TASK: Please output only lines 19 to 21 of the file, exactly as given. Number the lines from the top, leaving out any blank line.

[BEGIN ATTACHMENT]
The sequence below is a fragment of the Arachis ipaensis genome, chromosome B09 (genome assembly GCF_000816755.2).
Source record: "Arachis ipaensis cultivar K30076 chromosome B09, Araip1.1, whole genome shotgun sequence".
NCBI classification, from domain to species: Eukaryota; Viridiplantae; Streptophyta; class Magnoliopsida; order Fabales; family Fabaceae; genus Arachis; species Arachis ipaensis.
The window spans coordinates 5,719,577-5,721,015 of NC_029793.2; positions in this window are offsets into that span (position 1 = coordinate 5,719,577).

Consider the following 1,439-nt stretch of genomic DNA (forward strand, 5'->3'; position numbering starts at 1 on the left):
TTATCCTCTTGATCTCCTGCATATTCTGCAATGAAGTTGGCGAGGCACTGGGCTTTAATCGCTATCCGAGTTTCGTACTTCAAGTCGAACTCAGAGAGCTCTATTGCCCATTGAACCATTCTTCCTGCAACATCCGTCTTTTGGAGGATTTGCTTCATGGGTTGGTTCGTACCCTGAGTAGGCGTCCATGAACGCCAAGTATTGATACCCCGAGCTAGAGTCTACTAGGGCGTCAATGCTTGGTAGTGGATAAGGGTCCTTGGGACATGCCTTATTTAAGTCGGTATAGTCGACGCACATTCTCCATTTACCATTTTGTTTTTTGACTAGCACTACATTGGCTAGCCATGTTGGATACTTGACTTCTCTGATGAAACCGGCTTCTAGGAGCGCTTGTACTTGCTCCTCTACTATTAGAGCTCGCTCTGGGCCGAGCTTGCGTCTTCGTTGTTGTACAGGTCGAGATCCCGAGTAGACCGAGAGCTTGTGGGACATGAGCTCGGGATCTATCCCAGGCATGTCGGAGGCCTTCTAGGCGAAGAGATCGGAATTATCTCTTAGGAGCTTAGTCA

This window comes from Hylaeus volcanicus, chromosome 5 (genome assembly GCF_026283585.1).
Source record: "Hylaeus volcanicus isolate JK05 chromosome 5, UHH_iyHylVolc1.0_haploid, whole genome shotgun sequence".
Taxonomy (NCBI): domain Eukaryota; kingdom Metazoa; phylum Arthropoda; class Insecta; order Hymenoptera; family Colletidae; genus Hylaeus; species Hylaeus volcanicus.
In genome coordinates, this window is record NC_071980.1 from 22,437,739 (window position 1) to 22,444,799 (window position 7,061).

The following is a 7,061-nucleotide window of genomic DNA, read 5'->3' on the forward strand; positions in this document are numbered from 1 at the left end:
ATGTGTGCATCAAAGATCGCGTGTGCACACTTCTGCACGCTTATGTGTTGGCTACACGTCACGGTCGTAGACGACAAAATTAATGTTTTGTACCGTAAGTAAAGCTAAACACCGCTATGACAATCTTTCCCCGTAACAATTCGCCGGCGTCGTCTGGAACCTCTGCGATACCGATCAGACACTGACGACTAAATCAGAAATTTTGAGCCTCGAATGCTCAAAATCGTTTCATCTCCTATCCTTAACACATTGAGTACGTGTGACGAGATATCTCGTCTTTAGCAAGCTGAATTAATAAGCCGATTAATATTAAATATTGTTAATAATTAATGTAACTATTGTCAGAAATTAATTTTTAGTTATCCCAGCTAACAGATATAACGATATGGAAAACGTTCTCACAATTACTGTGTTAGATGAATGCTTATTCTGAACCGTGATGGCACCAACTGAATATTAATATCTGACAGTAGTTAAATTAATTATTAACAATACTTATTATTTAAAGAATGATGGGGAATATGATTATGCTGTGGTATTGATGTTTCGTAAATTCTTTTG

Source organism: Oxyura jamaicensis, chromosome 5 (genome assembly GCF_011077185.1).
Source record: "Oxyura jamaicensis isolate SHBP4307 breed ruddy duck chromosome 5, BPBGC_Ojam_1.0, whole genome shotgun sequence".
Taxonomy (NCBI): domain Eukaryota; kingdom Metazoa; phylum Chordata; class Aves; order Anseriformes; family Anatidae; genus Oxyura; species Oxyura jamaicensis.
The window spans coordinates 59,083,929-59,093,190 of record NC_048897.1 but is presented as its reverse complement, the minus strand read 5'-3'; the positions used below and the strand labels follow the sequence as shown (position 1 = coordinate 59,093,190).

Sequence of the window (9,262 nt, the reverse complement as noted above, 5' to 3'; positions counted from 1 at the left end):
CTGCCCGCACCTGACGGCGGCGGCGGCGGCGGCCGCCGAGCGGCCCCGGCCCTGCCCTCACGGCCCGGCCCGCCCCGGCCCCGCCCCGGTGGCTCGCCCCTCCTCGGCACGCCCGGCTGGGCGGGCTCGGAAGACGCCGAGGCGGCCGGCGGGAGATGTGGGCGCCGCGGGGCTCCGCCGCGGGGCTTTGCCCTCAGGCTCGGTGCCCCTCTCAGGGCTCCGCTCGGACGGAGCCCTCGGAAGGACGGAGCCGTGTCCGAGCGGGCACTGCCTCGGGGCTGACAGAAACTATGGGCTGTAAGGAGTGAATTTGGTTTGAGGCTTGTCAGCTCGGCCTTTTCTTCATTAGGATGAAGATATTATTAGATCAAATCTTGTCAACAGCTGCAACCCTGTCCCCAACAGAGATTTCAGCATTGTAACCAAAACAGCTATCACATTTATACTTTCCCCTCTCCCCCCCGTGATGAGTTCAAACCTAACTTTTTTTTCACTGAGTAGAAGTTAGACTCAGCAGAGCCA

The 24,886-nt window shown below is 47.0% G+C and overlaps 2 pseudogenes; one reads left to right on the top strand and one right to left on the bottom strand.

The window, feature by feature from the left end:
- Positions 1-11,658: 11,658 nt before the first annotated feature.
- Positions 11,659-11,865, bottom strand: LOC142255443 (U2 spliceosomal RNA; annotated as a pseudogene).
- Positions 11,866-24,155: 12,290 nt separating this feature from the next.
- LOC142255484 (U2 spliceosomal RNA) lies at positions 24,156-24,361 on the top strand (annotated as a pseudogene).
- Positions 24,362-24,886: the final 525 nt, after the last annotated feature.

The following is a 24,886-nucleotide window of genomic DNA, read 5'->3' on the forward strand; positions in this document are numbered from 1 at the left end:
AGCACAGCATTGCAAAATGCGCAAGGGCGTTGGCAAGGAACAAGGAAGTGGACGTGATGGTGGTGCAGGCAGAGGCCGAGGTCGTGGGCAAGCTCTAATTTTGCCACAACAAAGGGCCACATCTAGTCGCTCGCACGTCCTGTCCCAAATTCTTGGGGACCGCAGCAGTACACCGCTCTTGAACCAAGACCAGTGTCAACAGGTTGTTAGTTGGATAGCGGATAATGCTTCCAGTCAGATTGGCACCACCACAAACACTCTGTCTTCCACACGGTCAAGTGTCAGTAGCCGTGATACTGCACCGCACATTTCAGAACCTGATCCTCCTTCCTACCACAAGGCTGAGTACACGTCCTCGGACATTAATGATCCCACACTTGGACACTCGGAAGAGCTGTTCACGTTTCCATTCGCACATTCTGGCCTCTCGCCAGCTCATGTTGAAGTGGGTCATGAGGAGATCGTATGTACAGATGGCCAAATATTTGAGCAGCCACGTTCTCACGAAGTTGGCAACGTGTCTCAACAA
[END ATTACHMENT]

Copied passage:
The 24,886-nt window shown below is 47.0% G+C and overlaps 2 pseudogenes; one reads left to right on the top strand and one right to left on the bottom strand.

The window, feature by feature from the left end:
- Positions 1-11,658: 11,658 nt before the first annotated feature.